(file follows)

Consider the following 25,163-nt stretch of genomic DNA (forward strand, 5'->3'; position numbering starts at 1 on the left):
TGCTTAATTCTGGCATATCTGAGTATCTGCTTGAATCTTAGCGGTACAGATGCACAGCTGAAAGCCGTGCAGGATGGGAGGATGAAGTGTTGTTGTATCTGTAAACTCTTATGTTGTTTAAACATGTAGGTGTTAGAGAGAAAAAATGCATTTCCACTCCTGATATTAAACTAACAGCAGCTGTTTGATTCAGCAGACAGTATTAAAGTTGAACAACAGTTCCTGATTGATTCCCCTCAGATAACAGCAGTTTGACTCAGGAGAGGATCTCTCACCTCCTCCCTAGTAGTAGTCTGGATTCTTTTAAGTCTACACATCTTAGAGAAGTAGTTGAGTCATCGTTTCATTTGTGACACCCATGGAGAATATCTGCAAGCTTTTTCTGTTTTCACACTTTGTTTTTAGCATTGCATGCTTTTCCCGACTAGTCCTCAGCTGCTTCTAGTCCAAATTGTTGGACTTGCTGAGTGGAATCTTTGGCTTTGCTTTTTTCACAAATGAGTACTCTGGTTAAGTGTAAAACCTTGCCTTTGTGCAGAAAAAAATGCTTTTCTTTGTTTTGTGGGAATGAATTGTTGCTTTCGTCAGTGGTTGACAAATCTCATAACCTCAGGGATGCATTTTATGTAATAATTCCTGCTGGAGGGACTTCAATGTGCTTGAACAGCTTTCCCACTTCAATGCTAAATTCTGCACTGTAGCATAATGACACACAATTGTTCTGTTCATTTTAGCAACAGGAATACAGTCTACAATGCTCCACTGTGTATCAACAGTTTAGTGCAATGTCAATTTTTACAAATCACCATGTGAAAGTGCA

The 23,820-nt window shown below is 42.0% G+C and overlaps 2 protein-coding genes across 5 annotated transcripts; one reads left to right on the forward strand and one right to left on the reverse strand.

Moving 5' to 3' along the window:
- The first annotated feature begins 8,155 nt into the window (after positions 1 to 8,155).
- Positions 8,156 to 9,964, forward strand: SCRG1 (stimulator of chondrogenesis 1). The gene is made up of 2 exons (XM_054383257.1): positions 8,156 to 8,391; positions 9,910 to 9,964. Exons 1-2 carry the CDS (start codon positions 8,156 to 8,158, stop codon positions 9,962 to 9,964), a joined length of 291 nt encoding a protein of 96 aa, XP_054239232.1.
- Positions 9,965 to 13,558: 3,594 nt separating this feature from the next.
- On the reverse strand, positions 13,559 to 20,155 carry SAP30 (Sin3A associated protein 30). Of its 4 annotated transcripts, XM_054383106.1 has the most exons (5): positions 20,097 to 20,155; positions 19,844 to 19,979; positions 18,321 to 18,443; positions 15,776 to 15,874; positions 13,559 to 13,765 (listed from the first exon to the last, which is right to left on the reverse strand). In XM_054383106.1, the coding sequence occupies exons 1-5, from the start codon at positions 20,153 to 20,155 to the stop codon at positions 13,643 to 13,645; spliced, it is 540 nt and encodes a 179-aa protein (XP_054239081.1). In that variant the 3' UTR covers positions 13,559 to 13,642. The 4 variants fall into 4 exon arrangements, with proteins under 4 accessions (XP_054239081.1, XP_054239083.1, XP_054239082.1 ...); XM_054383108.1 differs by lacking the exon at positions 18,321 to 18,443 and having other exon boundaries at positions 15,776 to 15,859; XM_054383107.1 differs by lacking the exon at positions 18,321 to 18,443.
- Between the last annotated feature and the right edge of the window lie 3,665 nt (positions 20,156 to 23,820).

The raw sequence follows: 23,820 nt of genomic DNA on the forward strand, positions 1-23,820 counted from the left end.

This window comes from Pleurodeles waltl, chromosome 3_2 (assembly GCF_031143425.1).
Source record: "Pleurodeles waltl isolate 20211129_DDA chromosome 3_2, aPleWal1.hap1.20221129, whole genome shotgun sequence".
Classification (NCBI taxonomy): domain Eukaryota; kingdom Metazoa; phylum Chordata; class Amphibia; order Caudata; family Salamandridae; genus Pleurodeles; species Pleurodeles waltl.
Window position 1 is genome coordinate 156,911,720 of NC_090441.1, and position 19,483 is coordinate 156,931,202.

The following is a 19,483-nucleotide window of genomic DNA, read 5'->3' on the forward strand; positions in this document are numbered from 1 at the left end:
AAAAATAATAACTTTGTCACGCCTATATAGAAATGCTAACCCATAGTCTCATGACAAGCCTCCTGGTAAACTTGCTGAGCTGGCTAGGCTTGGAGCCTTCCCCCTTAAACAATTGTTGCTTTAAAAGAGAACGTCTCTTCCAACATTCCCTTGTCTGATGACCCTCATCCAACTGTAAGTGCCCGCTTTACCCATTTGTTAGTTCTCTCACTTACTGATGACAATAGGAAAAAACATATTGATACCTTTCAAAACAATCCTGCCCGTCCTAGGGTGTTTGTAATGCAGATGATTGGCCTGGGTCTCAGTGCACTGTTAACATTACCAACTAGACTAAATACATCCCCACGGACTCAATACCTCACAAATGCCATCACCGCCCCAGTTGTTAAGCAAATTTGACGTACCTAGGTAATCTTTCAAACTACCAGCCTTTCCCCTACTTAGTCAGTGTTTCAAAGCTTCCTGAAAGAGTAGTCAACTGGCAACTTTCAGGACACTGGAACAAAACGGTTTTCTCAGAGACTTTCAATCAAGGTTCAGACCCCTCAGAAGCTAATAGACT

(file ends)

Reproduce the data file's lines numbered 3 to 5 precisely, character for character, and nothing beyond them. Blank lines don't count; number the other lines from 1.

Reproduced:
The 23,820-nt window shown below is 42.0% G+C and overlaps 2 protein-coding genes across 5 annotated transcripts; one reads left to right on the forward strand and one right to left on the reverse strand.

Moving 5' to 3' along the window:
- The first annotated feature begins 8,155 nt into the window (after positions 1 to 8,155).